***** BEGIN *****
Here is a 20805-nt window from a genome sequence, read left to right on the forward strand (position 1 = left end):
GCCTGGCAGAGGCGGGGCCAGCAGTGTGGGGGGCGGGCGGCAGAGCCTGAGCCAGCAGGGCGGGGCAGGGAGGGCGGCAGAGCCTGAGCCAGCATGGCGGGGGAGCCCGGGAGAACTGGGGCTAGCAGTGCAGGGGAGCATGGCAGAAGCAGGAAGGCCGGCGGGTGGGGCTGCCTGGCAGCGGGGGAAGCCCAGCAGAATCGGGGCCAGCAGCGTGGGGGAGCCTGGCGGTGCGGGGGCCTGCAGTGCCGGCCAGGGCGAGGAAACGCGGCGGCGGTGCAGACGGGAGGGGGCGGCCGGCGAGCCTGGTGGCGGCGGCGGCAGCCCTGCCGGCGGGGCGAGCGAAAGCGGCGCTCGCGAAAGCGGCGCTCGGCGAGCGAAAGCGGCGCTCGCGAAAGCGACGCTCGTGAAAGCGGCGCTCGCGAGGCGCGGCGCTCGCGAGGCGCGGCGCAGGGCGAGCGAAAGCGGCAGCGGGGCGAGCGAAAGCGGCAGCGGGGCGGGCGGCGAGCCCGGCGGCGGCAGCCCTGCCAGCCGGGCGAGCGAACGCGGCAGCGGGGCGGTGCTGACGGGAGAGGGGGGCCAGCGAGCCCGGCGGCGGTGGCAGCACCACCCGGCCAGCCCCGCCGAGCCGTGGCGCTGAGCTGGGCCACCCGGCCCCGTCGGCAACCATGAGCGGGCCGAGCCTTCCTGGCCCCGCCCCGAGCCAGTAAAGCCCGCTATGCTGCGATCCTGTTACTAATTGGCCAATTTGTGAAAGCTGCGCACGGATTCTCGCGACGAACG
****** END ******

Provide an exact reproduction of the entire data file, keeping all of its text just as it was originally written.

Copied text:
Here is a 20805-nt window from a genome sequence, read left to right on the forward strand (position 1 = left end):
GCCTGGCAGAGGCGGGGCCAGCAGTGTGGGGGGCGGGCGGCAGAGCCTGAGCCAGCAGGGCGGGGCAGGGAGGGCGGCAGAGCCTGAGCCAGCATGGCGGGGGAGCCCGGGAGAACTGGGGCTAGCAGTGCAGGGGAGCATGGCAGAAGCAGGAAGGCCGGCGGGTGGGGCTGCCTGGCAGCGGGGGAAGCCCAGCAGAATCGGGGCCAGCAGCGTGGGGGAGCCTGGCGGTGCGGGGGCCTGCAGTGCCGGCCAGGGCGAGGAAACGCGGCGGCGGTGCAGACGGGAGGGGGCGGCCGGCGAGCCTGGTGGCGGCGGCGGCAGCCCTGCCGGCGGGGCGAGCGAAAGCGGCGCTCGCGAAAGCGGCGCTCGGCGAGCGAAAGCGGCGCTCGCGAAAGCGACGCTCGTGAAAGCGGCGCTCGCGAGGCGCGGCGCTCGCGAGGCGCGGCGCAGGGCGAGCGAAAGCGGCAGCGGGGCGAGCGAAAGCGGCAGCGGGGCGGGCGGCGAGCCCGGCGGCGGCAGCCCTGCCAGCCGGGCGAGCGAACGCGGCAGCGGGGCGGTGCTGACGGGAGAGGGGGGCCAGCGAGCCCGGCGGCGGTGGCAGCACCACCCGGCCAGCCCCGCCGAGCCGTGGCGCTGAGCTGGGCCACCCGGCCCCGTCGGCAACCATGAGCGGGCCGAGCCTTCCTGGCCCCGCCCCGAGCCAGTAAAGCCCGCTATGCTGCGATCCTGTTACTAATTGGCCAATTTGTGAAAGCTGCGCACGGATTCTCGCGACGAACG